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Do I Have to File Taxes and How Much Do I Need to Make?


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How do you feel when you think about taxes? Confused? Intimidated? Overwhelmed by the number of rules to follow and forms to complete? What if you could avoid filing a return entirely?

No, we’re not talking about dubious tax shelters or evading the IRS. Some people truly don’t need to file a federal tax return at all. Depending on your age, income, filing status, and whether you are a dependent, you might be one of them. Here’s how to determine if you are.

Income Tax Filing Requirements

For 2020 tax returns, these are the filing thresholds for people who are not claimed as a dependent on someone else’s return. If you earned less than the designated amount for your age and filing status, you are not required to file a return.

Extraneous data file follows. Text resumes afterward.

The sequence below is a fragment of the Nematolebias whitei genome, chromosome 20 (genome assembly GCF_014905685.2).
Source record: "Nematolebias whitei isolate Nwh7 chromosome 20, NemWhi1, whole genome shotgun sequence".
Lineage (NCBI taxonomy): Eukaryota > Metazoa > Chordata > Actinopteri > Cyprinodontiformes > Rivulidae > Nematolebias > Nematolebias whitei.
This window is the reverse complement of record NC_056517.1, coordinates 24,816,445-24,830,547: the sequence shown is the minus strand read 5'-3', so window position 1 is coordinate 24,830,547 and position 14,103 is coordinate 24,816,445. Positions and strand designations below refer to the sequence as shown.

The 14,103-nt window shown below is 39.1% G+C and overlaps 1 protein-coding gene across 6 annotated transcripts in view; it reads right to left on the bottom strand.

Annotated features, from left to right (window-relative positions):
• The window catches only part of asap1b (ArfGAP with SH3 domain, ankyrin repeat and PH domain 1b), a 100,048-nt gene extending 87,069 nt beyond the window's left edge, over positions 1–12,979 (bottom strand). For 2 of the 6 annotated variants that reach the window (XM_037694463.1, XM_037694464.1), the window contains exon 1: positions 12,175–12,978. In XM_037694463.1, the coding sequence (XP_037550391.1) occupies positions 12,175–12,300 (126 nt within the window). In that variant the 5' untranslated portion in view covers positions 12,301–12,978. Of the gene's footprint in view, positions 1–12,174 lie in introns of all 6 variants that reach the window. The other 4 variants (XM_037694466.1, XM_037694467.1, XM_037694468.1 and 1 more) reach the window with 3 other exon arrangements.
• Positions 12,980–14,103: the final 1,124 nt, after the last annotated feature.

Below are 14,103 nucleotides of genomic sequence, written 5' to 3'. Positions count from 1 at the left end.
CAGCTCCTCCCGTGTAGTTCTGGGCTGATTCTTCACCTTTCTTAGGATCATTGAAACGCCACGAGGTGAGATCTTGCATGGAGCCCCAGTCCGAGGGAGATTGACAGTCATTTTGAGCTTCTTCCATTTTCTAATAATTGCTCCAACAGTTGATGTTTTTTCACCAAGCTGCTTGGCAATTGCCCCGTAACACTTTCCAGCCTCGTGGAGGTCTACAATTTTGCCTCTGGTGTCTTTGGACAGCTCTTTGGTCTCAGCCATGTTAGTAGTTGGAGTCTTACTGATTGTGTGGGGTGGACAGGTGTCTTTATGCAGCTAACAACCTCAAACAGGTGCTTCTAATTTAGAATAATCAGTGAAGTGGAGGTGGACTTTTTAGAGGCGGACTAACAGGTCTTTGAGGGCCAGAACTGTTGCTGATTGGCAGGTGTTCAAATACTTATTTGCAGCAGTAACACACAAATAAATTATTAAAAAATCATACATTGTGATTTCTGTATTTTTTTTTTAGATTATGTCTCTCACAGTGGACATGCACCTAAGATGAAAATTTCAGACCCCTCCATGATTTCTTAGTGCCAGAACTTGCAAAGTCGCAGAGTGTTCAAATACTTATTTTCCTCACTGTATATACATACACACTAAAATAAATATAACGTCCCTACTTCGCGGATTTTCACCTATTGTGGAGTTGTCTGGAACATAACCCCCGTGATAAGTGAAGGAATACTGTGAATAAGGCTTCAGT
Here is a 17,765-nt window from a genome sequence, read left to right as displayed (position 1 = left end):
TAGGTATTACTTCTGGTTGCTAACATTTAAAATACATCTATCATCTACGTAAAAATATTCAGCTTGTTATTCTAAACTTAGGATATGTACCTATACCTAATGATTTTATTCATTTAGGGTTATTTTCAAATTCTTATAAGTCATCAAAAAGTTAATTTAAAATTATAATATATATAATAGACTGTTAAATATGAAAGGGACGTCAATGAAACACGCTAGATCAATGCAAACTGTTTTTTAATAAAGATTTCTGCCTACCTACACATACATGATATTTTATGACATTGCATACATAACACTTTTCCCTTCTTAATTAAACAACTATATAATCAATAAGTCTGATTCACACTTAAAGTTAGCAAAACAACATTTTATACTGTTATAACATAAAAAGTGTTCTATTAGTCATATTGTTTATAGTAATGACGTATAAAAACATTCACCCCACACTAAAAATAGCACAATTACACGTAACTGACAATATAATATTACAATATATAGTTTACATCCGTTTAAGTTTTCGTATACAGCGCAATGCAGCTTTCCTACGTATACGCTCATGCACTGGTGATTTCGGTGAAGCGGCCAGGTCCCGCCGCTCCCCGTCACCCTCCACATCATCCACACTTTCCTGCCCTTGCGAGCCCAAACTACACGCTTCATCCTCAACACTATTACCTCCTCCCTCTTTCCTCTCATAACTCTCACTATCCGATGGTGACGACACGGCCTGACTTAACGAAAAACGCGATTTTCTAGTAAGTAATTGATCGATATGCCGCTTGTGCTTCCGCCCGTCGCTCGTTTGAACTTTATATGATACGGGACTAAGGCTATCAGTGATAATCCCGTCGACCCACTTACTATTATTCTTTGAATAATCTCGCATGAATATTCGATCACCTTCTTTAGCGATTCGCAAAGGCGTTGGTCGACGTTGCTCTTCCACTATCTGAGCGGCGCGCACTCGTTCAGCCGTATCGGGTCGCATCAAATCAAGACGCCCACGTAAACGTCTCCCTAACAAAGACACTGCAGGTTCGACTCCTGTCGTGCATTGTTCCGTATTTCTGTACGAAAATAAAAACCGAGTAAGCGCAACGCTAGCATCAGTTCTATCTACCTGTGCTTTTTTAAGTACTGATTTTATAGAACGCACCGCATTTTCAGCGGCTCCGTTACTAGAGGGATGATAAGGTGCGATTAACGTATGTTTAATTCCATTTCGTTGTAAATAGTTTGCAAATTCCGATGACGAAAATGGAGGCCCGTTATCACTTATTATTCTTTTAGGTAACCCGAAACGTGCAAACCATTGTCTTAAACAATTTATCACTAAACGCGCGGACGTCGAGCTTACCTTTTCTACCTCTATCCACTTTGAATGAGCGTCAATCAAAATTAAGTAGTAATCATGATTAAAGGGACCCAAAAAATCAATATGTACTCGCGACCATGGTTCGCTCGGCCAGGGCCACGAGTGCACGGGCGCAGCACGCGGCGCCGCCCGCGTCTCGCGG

Filing StatusAge as of 12/31/20Minimum Income Requirement
SingleUnder 65$12,400
65 or older or blind$14,050
Married filing jointlyUnder 65 (both spouses)$24,800
65 or older or blind (one spouse)$26,100
65 or older or blind (both spouses)$27,400
Married filing separatelyAny age$5
Head of householdUnder 65$18,650
65 or older or blind$20,300
Qualifying widow(er)Under 65$24,800
65 or older or blind$26,100

A note about turning 65: If you turned 65 on January 1, 2021, the IRS considers you to be 65 for 2020.

As you can see, the first determining factor is your filing status. The income requirements differ considerably depending on whether you file as single, head of household, married filing jointly or separately, or as a qualifying widow or widower.